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  1. #1
    Perl/Mason Guru Flawless_koder's Avatar
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    Question Triggers - Foreign Keys - Priority?

    Technically i guess these two are the same thing - but i kind of need to know which will happen first.

    I have an id field in table 1.
    table 2 has a foreign key constraint on a field, referencing table1.id which cascades on delete.
    if i put a trigger on delete for table 1 - does it have to be an BEFORE DELETE to occur before the cascade of table2.

    I ask this because i plan on doing calculations on the
    data inside table2 relating to the row being deleted, but don't neccessarily want the delete to be in the trigger since the function/sproc called by the trigger may also be called under other circumstances.

    Do i have to use a "before delete" or will the cascade naturally wait for any triggers on the id to occur before starting?

    Thanks

    Flawless
    ---=| If you're going to buy a pet - get a Shetland Giraffe |=---

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    I'm just guessing, but I'd think that the cascade would happen first. Have you checked your DBMS help files/tutorials? You could always setup a couple of test tables to test it anyway.

    I'd never encounter this problem - as a general principal, triggers are bad for this very reason.. The last operation you perform on a database may not be the last operation you explicitly performed (e.g if you perform an insert using a trigger after every insert, the last ID (@@IDENTITY in SQL Server) is not the record you inserted - I'm sure you can see the potential for problems here)... it can mean that system variables contain the wrong values etc...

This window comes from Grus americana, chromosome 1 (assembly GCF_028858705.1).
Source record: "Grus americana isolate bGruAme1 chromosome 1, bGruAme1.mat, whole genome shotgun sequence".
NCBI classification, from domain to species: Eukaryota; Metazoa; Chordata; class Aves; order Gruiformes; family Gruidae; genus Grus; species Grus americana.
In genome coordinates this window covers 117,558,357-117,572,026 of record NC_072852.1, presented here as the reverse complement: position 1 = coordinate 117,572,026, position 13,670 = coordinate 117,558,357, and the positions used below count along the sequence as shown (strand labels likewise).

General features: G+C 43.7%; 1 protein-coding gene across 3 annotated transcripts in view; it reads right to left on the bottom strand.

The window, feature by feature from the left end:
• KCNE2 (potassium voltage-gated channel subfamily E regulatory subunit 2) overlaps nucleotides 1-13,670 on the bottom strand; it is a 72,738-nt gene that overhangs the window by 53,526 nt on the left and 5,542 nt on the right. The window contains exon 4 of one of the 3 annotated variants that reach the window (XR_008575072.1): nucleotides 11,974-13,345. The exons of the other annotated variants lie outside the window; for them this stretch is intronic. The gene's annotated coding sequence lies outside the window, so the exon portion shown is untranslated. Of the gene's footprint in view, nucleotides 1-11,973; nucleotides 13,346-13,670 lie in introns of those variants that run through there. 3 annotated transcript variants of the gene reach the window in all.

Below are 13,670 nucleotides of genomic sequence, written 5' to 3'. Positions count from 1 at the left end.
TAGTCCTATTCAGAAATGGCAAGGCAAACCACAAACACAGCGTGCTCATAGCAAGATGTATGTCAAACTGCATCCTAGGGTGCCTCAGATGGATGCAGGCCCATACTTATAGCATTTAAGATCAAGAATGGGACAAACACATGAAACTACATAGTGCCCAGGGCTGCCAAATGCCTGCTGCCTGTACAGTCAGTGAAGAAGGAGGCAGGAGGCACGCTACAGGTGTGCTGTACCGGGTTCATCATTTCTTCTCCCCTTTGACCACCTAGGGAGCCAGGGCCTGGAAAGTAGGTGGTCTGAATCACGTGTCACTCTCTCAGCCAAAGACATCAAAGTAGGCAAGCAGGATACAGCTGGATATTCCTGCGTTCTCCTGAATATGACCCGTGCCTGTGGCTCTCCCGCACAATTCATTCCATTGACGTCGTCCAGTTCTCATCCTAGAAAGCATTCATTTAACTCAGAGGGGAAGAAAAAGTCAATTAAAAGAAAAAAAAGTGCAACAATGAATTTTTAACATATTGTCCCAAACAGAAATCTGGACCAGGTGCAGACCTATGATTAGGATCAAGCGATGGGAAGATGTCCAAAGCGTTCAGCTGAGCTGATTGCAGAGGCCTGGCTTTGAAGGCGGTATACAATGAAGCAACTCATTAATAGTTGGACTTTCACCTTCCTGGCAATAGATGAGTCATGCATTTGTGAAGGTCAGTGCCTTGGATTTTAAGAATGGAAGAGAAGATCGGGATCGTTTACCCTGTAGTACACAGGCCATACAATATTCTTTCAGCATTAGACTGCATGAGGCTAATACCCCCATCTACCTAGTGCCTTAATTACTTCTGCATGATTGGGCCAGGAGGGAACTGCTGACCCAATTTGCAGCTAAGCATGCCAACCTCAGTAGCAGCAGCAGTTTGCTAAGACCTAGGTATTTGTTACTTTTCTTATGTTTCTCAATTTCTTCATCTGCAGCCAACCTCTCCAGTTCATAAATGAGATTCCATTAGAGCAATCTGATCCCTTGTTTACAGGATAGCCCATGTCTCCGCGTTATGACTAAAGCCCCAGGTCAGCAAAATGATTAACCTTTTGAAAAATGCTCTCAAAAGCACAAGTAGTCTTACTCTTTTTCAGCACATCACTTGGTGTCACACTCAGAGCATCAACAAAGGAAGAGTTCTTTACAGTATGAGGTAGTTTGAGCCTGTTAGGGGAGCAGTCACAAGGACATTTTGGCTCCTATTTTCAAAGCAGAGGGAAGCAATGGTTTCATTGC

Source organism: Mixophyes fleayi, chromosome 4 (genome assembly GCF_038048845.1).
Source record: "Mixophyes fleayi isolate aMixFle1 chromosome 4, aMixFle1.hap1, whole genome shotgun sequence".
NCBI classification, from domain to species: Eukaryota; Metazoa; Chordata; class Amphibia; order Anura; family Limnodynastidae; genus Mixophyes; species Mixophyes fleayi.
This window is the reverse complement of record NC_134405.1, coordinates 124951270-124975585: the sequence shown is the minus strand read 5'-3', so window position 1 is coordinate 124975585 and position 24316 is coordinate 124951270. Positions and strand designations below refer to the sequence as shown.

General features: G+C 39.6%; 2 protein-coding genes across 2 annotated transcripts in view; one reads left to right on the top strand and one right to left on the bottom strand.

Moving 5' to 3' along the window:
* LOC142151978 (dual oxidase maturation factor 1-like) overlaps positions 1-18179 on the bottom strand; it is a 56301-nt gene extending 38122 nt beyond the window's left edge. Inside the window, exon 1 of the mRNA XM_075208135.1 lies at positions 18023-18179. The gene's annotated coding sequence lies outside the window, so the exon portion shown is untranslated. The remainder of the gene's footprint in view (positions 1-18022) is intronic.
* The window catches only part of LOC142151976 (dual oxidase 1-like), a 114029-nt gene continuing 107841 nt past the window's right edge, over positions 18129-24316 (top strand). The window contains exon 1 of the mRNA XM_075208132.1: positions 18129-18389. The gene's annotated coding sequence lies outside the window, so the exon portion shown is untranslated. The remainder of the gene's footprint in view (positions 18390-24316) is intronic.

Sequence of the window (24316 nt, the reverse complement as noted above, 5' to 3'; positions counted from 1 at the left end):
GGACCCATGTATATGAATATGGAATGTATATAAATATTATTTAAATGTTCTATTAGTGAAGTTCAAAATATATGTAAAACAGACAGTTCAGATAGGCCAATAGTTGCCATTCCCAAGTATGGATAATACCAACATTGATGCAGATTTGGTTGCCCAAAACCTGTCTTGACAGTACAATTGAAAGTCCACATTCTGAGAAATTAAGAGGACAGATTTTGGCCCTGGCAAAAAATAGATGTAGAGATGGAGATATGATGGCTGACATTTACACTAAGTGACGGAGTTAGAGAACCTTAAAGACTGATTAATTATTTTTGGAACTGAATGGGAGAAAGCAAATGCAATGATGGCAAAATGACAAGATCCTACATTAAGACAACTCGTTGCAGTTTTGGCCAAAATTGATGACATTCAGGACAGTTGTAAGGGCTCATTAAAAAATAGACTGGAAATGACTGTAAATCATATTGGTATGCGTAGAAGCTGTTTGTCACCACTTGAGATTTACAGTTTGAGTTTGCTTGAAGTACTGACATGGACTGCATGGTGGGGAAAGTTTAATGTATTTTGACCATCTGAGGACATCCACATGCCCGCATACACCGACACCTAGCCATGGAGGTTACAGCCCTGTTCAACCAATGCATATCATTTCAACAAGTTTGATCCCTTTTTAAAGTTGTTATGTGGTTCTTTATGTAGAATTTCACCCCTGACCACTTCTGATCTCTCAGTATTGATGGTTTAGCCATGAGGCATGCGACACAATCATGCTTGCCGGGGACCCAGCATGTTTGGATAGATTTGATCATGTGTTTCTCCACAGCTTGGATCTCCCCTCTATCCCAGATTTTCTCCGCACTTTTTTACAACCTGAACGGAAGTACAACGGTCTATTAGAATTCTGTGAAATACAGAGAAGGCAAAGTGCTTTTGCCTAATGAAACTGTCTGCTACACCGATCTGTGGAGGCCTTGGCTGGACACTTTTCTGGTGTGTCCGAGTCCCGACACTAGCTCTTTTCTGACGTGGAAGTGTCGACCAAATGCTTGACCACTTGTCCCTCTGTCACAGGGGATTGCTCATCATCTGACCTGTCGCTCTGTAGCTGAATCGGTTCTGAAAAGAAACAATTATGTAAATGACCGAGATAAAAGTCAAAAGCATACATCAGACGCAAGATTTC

Try to steer clear of the trigger if possible, and consider using a deleted_indicator field instead. You shouldn't delete data from a database in most cases... move archived records to another location if you want, but if you delete from the db, you lose any audit trails. You can still get the trigger if necessary using the deleted_indicator.. just do a trigger for update and/or insert.

  3. #3
    Perl/Mason Guru Flawless_koder's Avatar
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    In PostgreSQL you can access the triggering row from a trigger using OLD or NEW.

    I'm planning on creating an entry in another table before deleting from this table (and yes - it must be deleted, or at least i have written it so it must be [ and if you say your ol' "that's bad design for a start" routine i swear to the holy son of god i'll stick a goat up your bottom, hooves and all]) but the entry that goes into the other table needs to do some calculations, make some changes etc.
    The function can also be called seperately (ie not triggered) but with a variable replacing the OLD reference.

    Flawless
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  4. #4
    Perl/Mason Guru Flawless_koder's Avatar